We are human and, as such, have innate instincts that guide us in life. Instincts may effectively guide us in selecting friends and loved ones, but, does it work when hiring employees? The statistics reveal that data-backed hiring decisions are far superior in selecting star performers than trusting our gut instincts.
Caroline Stokes, author of Elephants before Unicorns: Emotionally Intelligent HR Strategies to Save Your Company, suggests that, as a hiring manager, you ask yourself these five questions:
1. Do you tend to talk more than you listen in an interview?
2. Do you have a system to discuss/evaluate feedback from all involved in the interviewing process?
3. Do you gather information from all relevant parties, including references?
4. Do you use an assessment tool to prevent bias in analyzing a candidate’s competencies, preferences, and potential?
5. Do you have clearly defined performance expectations for the role and communicate your expectations during the interview process?
The last question is critical to your hiring success. How can you find that shining star if you don’t know what you don’t know what you are looking for? I have written articles and conducted workshops on helping companies better define key accountability criteria for positions because, as the old saying goes, “Input equals output.” As we engage with clients on hiring initiatives, we make sure they are crystal clear on the performance criteria for the position as this is the most important first step in the hiring process.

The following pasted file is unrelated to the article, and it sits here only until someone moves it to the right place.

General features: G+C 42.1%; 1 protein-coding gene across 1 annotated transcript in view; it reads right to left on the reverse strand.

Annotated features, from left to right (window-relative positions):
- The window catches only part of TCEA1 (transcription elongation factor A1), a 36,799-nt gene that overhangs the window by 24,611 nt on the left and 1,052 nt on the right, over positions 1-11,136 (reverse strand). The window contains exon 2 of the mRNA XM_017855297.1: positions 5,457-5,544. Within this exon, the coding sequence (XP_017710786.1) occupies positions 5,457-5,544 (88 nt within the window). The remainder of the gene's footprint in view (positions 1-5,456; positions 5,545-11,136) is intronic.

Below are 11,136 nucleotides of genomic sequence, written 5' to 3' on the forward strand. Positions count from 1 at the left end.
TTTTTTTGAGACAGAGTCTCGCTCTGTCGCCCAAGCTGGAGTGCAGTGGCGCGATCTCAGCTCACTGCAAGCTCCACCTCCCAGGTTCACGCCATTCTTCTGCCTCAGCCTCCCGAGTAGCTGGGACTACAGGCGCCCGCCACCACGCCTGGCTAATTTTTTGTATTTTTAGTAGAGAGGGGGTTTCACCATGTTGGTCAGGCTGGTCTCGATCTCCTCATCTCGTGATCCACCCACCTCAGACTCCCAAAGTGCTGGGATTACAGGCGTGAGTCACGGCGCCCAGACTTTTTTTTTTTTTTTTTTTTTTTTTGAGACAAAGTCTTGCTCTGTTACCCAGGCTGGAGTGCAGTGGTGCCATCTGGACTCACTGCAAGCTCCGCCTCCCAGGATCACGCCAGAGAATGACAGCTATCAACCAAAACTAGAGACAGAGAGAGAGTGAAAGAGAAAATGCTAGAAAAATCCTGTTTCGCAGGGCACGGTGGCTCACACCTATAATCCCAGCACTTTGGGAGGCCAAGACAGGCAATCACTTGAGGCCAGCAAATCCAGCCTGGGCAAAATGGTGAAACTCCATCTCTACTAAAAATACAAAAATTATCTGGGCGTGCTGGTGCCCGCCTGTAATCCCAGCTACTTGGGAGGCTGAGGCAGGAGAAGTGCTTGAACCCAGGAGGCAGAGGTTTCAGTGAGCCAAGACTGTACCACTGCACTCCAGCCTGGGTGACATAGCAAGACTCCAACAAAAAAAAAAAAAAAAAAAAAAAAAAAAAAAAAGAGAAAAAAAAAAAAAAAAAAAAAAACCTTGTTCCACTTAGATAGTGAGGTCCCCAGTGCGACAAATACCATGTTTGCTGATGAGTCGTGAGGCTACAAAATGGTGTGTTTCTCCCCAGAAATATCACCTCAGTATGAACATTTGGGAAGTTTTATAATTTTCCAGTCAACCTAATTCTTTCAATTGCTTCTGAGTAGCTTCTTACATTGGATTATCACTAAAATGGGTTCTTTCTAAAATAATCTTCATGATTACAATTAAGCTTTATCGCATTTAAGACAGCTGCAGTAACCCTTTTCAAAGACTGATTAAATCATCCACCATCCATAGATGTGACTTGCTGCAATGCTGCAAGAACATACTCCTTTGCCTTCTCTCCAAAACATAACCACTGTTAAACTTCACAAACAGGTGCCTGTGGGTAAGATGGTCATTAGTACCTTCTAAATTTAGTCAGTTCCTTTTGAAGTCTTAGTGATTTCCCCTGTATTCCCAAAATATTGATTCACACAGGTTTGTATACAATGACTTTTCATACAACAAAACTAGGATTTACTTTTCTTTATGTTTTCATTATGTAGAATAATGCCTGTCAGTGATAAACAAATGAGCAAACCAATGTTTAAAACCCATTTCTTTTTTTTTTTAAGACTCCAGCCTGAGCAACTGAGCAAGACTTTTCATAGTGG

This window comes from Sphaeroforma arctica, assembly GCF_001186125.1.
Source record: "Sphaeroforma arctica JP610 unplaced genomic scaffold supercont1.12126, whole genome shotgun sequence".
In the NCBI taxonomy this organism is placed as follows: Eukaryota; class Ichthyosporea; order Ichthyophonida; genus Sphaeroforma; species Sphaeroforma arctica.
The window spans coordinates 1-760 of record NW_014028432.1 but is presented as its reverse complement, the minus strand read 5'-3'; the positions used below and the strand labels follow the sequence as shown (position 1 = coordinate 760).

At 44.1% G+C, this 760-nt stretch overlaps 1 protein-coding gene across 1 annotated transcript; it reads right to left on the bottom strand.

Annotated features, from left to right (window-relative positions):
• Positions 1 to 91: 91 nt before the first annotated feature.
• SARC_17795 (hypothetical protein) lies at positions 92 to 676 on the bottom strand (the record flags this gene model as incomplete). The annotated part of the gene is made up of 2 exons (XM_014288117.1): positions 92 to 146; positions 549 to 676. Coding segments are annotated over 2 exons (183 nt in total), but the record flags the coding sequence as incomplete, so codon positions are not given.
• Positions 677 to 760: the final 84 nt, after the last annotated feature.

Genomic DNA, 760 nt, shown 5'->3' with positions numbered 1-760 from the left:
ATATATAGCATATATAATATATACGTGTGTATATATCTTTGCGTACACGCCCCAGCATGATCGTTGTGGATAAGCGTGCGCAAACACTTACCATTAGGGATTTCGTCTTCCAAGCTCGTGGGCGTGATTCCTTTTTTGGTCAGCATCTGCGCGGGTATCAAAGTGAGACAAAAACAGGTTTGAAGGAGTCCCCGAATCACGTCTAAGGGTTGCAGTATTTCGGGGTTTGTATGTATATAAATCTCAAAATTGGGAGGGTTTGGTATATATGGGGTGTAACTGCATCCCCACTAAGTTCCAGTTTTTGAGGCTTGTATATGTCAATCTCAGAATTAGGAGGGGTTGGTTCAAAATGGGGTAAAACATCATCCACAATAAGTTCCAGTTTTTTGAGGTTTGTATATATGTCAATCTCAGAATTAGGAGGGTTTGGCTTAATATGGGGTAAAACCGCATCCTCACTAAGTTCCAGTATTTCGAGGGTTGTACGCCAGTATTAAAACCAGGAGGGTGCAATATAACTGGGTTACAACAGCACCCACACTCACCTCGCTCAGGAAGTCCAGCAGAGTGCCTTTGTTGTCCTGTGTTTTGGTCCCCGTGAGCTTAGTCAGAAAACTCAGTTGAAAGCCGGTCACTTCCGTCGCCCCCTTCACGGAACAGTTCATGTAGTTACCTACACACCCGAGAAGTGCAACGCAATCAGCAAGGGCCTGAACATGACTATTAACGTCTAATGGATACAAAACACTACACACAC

Lou Adler, author of Hire with Your Head, drives this point even further. His research suggests that there are two key factors that are the best predictors of on-the-job success:
1. The candidate’s most significant major accomplishment is comparable to the critical performance objectives of the new role.
2. The hiring manager and the new hire are compatible from a work style perspective.
The first factor addresses job fit . . . can they do the job. The second addresses style fit . . . will they do it in a way that the hiring manager prefers. According to Adler, both must be present for hiring success.
Here is a classic example of wrong fit: a business owner hires an administrative assistant that has past performance that fits the role, yet the business owner has a hands-off management style while the admin needs a lot of direction and nurturing. Another example: A business owner hires a friend for an operations manager role who previously worked at a big corporation. Yet, the owner finds his friend is more of a big picture guy and struggles with details of a small business environment.
Hiring is not an exact science, and placing more weight on data than on your feelings or gut instincts can greatly improve your hiring success. Our Tiger Eye Hiring™ process includes multiple data checkpoints that helps hiring managers make educated hiring decisions.
If you would like to increase your hiring success, give us a call at 317-578-1310. Or, send us a request to learn more.